Nova Scotia high schools are earning better grades and leading the way in Atlantic Canada, according to this year’s annual report card by a Halifax think-tank.

The schools in the top spots remain the same – Cape Breton Highlands Academy in Terre Noire and C.P Allen High School in Bedford – but this year’s Cinderella story comes from Hants North Rural High School in Kennetcook.

The Chignecto-Central school had received three consecutive Ds and didn’t receive a final mark last year.

But in the 7th Annual Report Card on Atlantic Canadian High Schools released this morning, Hants North earned a B-.

“While it still sits at about the provincial average, climbing from the bottom to the middle of the pack is no easy feat,” the Atlantic Institute for Market Studies stated n a news release today.

This school was “one of the first … AIMS visited in our effort to show schools how to use the report card to improve performance.”

The group looks at a number of factors, including things like attendance rates, grades in math, science and language arts, provincial exam results, the number of students grading from one level to the next, post-secondary performance, teacher-student ratio, enrolment and even socio-economic status to help determine the final grades.

For the first time, Nova Scotia’s Acadian high schools were reviewed and ranked in this year’s report. The francophone schools were not compared to the anglophone schools because of differences in provincial exams, according to the release.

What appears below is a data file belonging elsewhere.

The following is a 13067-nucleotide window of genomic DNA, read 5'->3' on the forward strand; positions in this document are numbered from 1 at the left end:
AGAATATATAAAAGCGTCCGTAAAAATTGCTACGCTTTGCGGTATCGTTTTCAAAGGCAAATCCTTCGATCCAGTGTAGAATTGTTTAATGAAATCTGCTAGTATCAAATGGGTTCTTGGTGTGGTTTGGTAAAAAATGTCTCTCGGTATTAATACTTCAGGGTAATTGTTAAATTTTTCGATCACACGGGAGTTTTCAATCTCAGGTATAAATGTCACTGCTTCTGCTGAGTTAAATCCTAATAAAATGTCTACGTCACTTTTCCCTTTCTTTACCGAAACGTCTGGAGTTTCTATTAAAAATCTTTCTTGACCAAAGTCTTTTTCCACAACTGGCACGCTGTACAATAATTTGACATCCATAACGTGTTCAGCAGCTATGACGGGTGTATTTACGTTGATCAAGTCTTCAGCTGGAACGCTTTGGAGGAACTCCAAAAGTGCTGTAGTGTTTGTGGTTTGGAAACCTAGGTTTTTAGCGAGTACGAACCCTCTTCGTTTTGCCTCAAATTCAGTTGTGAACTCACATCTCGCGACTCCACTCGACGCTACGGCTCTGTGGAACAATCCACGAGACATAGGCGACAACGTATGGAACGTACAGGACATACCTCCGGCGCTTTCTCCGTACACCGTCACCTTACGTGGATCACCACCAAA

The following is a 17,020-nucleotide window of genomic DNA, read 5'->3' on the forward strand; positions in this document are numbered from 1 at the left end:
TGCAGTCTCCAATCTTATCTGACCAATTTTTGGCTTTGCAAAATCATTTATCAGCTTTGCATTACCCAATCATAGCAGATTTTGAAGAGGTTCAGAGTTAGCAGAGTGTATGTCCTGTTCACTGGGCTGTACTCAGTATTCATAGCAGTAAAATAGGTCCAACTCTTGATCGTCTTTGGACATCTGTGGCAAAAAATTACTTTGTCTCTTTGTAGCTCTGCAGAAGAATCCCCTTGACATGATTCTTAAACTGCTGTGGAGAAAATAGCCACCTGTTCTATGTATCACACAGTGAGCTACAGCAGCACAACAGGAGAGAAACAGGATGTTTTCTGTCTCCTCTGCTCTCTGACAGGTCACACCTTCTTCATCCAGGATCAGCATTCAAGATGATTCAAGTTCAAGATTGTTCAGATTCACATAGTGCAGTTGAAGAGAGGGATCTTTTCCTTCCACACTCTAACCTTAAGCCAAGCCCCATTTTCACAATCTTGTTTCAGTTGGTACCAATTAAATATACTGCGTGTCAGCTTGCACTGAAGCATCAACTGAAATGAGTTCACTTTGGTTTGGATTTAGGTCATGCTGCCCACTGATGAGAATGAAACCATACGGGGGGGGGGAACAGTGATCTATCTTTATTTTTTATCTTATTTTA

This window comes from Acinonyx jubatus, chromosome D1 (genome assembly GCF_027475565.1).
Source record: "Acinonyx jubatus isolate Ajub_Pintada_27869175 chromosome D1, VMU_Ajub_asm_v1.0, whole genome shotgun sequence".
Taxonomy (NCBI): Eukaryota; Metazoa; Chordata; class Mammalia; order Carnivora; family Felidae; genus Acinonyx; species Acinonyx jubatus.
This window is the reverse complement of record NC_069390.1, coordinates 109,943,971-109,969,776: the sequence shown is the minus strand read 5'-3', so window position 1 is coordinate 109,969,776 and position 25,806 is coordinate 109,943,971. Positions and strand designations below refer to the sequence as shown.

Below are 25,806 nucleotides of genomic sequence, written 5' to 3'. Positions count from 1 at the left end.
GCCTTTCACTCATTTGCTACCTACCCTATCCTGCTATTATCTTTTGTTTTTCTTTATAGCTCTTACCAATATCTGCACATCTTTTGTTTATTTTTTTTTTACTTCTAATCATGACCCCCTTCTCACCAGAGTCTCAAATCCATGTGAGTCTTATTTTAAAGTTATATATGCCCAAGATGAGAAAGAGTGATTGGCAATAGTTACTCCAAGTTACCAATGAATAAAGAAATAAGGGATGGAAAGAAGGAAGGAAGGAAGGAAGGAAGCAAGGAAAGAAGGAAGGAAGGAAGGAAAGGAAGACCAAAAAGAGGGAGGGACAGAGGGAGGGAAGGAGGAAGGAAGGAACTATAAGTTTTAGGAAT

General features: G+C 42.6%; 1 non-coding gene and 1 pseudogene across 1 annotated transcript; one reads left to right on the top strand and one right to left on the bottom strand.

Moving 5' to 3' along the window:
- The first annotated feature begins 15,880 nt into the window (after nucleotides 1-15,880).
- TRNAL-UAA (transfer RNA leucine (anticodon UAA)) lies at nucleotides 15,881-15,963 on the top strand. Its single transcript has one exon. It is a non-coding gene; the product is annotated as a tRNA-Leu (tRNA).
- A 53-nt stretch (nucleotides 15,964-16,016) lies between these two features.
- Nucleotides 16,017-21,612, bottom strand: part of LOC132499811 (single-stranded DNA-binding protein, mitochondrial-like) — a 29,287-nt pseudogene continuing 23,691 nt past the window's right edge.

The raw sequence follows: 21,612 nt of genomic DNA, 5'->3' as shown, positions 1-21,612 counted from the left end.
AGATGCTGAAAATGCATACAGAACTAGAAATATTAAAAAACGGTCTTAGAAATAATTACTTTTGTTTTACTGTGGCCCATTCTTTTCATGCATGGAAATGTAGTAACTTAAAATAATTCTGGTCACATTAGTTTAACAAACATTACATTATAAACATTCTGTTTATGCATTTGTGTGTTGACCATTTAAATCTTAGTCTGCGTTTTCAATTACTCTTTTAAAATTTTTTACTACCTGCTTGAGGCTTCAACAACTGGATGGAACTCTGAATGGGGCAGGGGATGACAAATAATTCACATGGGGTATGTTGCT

Ecole du Carrefour in Dartmouth was the top francophone school in Nova Scotia, earning a B. Ecole secondaire de Par-en-Bas in Tusket received a B-, earning the second spot. But only these two schools from the Conseil scolaire acadien provincial’s 10 high schools received final grades and rank, “mainly due to the small enrolment, which brings privacy issues into play,” the release states.

Among the anglophone schools, 15 (not including North Hants) earned higher marks this year compared to last, and 37 of the province’s 55 high schools ranked in this report earned a B- or better.

A total of 18 of the province’s English schools were not ranked and did not receive final grades due to missing information or other factors.

Twelve schools saw their grades fall this year over last, including the last-placed school on the list – Northeast Kings Education Centre in Canning. The Kings County school slipped from a C to a C-, earning the last spot on this year’s list.

But AIMS says that Nova Scotia schools are leading the pack in the Atlantic provinces, with improving schools outnumbering those with falling grades by more than double in the past five years.

The group pointed to five schools: Canso Academy; Drumlin Heights Consolidated in Glenwood, Yarmouth Co.; Holy Angels High School in Sydney; Lockview High School in Fall River and Halifax West High School that saw their marks increase by three grade levels over the past five reports, “showing that big or small, rich or poor, rural or urban, all schools are capable of improvement,” AIMS said in its release.